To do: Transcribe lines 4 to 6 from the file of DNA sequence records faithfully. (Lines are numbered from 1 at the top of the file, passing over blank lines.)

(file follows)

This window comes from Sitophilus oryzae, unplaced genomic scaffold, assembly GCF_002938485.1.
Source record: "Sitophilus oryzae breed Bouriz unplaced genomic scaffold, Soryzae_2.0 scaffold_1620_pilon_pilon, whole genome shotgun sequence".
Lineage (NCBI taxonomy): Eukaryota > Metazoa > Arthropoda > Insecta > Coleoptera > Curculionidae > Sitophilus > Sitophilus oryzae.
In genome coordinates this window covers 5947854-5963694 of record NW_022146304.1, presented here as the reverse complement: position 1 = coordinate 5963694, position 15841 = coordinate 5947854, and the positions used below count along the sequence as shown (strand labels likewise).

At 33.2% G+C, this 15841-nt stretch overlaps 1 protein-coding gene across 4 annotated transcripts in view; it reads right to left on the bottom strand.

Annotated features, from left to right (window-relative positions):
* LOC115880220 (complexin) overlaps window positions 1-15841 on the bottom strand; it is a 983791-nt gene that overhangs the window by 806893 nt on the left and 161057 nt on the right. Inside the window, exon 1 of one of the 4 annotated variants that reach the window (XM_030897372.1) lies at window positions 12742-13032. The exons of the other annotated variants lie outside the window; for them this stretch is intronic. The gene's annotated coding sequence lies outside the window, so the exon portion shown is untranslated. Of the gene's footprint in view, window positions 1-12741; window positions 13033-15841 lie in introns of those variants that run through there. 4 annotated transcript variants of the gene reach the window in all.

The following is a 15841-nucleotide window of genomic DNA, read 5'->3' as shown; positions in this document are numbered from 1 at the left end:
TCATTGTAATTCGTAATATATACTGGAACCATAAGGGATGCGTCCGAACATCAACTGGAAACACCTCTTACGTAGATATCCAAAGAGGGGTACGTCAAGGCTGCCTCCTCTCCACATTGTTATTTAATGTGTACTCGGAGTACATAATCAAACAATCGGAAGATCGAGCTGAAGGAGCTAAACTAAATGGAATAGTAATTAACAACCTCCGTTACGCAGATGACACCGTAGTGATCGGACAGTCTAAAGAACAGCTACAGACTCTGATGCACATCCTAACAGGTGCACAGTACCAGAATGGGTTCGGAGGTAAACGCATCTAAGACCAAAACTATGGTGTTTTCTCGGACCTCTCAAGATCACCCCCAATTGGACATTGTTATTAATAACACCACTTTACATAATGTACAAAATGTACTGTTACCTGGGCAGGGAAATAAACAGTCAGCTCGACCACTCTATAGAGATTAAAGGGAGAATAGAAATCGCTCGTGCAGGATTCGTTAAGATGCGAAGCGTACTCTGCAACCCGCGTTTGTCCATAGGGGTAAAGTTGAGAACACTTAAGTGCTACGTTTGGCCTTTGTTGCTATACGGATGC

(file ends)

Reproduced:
In genome coordinates this window covers 5947854-5963694 of record NW_022146304.1, presented here as the reverse complement: position 1 = coordinate 5963694, position 15841 = coordinate 5947854, and the positions used below count along the sequence as shown (strand labels likewise).

At 33.2% G+C, this 15841-nt stretch overlaps 1 protein-coding gene across 4 annotated transcripts in view; it reads right to left on the bottom strand.

Annotated features, from left to right (window-relative positions):